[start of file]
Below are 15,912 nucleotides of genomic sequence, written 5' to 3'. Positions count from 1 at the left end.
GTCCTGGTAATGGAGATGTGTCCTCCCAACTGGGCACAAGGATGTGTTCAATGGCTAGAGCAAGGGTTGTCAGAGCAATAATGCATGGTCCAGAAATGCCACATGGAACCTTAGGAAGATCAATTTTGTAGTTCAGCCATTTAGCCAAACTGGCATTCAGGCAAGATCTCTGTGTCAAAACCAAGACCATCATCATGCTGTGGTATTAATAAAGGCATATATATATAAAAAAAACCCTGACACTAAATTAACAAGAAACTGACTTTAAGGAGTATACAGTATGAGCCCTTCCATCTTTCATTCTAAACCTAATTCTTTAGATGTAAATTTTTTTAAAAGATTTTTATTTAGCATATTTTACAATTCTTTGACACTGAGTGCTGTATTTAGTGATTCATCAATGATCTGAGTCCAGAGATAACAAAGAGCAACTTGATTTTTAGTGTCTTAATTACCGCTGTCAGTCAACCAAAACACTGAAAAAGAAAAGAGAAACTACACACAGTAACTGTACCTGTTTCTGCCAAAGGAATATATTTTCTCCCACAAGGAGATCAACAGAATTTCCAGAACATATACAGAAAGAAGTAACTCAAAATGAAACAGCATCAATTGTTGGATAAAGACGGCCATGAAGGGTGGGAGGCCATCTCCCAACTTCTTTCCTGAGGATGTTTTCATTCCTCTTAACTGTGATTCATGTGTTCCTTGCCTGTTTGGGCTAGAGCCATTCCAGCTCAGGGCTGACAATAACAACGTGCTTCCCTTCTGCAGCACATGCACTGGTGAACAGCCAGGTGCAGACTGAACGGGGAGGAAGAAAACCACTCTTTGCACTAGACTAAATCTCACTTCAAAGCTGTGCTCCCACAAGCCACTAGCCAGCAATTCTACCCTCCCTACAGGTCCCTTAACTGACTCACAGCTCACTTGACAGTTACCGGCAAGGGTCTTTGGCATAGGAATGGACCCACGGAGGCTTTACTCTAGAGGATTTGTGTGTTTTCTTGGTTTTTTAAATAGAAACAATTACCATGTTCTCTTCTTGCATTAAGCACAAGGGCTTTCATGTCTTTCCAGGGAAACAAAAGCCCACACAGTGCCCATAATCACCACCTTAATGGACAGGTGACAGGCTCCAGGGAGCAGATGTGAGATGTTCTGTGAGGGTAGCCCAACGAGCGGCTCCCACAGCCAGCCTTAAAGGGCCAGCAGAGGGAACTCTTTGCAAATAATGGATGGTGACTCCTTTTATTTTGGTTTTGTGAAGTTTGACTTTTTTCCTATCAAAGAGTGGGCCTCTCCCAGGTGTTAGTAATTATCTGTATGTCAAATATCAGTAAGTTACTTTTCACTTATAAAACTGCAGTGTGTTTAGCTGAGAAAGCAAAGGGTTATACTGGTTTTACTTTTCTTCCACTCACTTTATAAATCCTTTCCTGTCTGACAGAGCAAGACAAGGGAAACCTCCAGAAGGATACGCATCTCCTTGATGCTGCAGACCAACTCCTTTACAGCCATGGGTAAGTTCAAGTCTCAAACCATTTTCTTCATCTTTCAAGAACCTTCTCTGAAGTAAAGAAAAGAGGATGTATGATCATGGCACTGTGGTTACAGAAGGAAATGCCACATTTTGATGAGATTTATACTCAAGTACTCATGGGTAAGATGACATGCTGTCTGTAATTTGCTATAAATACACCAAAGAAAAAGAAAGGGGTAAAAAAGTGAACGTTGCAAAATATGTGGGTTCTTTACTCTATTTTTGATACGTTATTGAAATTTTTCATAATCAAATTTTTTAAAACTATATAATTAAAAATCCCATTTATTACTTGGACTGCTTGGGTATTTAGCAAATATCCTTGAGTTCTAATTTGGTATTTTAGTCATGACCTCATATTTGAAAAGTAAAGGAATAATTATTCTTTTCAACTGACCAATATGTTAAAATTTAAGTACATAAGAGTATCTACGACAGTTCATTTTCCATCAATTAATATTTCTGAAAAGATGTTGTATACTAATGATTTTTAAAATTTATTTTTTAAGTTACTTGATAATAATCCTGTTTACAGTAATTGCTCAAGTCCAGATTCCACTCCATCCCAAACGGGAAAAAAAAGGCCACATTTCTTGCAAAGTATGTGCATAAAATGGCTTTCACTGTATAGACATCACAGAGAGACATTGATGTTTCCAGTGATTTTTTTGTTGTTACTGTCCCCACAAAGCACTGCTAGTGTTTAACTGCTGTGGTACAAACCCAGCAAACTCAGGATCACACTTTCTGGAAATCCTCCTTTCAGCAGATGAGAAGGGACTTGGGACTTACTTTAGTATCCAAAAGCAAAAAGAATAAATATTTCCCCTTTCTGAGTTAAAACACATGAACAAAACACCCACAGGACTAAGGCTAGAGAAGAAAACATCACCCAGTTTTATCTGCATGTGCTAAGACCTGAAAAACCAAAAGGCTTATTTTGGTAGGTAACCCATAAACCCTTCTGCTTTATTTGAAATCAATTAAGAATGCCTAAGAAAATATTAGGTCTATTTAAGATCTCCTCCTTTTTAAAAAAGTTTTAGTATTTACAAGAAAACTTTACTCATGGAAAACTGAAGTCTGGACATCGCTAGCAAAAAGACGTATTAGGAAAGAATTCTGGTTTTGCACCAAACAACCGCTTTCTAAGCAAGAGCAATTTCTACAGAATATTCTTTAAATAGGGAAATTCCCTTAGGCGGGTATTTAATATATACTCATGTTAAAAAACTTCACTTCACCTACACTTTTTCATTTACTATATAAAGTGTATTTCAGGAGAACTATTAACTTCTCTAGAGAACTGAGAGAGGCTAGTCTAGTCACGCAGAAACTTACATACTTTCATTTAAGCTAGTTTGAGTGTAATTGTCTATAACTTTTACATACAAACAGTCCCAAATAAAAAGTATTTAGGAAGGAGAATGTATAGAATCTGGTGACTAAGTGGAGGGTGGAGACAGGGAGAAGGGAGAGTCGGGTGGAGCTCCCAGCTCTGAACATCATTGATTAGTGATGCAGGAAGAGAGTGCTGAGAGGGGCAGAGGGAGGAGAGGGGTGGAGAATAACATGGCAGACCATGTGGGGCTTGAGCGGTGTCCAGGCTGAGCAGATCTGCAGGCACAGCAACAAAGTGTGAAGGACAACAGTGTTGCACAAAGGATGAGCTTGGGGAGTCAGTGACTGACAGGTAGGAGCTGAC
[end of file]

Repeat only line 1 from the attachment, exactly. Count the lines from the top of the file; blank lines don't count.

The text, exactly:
Below are 15,912 nucleotides of genomic sequence, written 5' to 3'. Positions count from 1 at the left end.